1968 2000 TC Restoration Project

#61
While the engine was out, I installed new VW engine mounts as many other folks have done and documented in the forum. A couple of photos are attached. The only issue I had was that when I removed the engine, I kept the carbs and manifold attached. With the old mounts and the through bolts, the left hand mount is assembled such that the nut is on the top side of the mount. With the carbs in place, it is not possible to feed the bolt down through the engine mount bracket. With the VW mounts, the bolts must go down through the top of the engine mount brackets as the mounts are threaded and not through bolted. At least removing the carbs and manifold is easy to do. IMGP4578 - Copy.jpg IMGP4579 - Copy.jpg IMGP4582 - Copy.jpg IMGP4583 - Copy.jpg IMGP4584 - Copy.jpg
 
#62
As I mentioned earlier in this thread, I was having overheating issues at normal ambient temperatures when test driving the car after the restoration work. I had the radiator re-cored as part of that project. The shop doing the re-core used a core with 2 rows of tubes. The core was significantly thinner than the top and bottom tanks on the rad. I took it back to the same shop and they installed a new core with 3 rows of tubes. The core is now the same thickness of the top and bottom tanks. I cannot remember how the thickness of the original core compared to the tanks. There should be lots of capacity now. A couple of photos of the re-cored rad attached. IMGP4588 - Copy.jpg IMGP4589 - Copy.jpg
 
#63
I put the engine back in. I have become far more proficient at doing this than I would like. Each time I do the job I tell myself that I should buy a new better engine leveler. The one I have is difficult to crank and always results in several bashed knuckles. I then decide that, as this is the last time I will be doing this, to keep the old one.
The new engine mounts seem to have worked well. It took a bit more work to align the threads of the bolts as compared to the old "through bolt" mounts but still straight forward. IMGP4586 - Copy.jpg IMGP4587 - Copy.jpg IMGP4590 - Copy.jpg IMGP4591 - Copy.jpg IMGP4592 - Copy.jpg IMGP4593 - Copy.jpg IMGP4595 - Copy.jpg
 
#65
I mentioned earlier that I decided to install a retro looking radio to replace the 1980 AM/FM cassette deck that was in the car as I began the restoration project. The new unit turned out to be prone to electrical noise from the ignition that seemed to scramble the digital tuner on the unit. No amount of filters or shielding seemed to solve the issue. I also was not overly impressed with the sound quality. I decided to update the Blaupunkt US Series Z radio that was originally fitted in the car by the dealer with modern electronics (USB, Bluetooth). This time, I chose a higher quality solution (and higher cost). The unit certainly looks correct for the vintage of the car. There have been no issues with interference so far and the sound quality is much better. Photo of the installed unit below. You can see where I tucked the USB port (with dust cover) in the cubby above the radio. IMGP4598 - Copy.jpg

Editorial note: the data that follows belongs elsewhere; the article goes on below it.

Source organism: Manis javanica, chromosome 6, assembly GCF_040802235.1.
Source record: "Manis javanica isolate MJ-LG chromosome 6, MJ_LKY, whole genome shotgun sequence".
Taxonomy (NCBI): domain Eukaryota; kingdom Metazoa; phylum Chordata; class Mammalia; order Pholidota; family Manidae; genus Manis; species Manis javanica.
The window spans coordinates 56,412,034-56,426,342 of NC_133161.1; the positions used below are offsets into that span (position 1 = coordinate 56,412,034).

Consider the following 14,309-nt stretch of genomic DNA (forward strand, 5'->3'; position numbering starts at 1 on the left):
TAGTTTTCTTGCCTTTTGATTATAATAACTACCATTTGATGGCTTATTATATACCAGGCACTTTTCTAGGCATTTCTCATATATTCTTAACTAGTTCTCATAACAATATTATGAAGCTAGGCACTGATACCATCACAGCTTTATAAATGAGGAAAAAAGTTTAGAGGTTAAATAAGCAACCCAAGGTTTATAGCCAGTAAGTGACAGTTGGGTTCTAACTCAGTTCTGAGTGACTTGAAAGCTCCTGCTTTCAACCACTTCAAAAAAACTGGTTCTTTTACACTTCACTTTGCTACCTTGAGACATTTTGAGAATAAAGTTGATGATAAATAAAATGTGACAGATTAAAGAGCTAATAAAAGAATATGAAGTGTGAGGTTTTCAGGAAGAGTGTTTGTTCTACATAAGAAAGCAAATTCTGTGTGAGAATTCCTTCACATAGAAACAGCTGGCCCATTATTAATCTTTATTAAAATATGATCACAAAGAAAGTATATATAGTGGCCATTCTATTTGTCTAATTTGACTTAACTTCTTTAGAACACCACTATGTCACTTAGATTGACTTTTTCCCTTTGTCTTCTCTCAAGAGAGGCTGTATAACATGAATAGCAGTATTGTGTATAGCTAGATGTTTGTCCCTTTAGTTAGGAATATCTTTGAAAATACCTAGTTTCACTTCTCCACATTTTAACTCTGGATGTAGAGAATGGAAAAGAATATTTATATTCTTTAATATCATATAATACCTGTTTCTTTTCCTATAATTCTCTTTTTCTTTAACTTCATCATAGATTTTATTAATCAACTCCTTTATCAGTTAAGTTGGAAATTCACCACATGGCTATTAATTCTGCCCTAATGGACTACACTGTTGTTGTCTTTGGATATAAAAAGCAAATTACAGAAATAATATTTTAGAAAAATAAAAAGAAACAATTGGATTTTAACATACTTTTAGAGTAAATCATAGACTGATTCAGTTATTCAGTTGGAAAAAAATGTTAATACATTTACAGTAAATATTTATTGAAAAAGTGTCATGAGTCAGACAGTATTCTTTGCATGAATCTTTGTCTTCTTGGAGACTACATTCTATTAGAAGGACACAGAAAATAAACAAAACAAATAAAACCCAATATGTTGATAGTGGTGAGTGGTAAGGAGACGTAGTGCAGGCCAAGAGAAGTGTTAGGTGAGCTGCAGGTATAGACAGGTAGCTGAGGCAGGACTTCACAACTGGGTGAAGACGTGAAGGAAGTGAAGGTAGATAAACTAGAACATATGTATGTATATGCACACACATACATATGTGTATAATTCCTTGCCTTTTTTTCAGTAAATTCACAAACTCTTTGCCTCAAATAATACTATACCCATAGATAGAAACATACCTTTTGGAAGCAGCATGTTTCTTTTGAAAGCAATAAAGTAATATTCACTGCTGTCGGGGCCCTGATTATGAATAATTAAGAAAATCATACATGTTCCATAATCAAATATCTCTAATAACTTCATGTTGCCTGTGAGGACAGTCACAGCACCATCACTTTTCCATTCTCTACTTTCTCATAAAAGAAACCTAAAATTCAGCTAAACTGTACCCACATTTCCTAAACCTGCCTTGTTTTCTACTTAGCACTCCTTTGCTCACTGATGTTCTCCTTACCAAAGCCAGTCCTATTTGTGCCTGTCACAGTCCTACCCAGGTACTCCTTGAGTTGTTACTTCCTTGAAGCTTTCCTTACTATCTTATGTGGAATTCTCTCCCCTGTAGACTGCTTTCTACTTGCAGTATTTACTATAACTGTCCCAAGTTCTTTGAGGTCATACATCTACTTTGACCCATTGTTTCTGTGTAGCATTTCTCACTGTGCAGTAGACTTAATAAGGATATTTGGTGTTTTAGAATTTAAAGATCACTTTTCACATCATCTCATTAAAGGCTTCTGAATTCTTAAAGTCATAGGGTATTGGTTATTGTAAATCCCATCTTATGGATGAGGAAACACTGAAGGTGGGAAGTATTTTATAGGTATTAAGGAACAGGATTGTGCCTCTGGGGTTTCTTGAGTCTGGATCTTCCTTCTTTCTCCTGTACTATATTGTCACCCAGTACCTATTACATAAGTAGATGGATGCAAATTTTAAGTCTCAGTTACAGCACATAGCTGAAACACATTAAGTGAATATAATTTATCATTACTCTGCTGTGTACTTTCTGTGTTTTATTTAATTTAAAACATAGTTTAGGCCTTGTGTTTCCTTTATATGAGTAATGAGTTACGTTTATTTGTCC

#67
One of the last jobs on my restoration on the car interior was the sun visors. The old ones were discoloured and splitting along the edges. I looked at the visor covers available on eBay but did not like the look. I could not find a place that could recreate the original look. I finally decided to go with the design you can see in the photo below. I am pleased with how they turned out. IMGP4600 - Copy.jpg
 
#72
I am continuing to put miles on my car. I developed small leaks after a recent extended "high" speed drive. One leak was oil and one was coolant. Just small drips on the cement under the car. The oil leak I tracked to the oil cooler. My car has the vertical flow radiator with the integral oil cooler. During the re-core of the rad, the shop must have put some heat on the 180 degree fitting on the one end of the cooler piping and created a leak. The coolant leak was less obvious. The coolant was running down the front of the sump, so the logical culprit was the water pump but there was no obvious signs of coolant at the pump. I removed the radiator and took it back to the shop that had completed the re-core. They had the rad back to me in 2 hours. In the mean time, I removed the fan and pulley from the pump to look more carefully for leaks. Nothing found. There was some room to retorque the water pump bolts to account for compression of the gasket and compound so I did that and reassembled everything. Success! No leaks after the "high" speed drive today. oil cooler elbow fitting.jpg rad showing oil cooler.jpg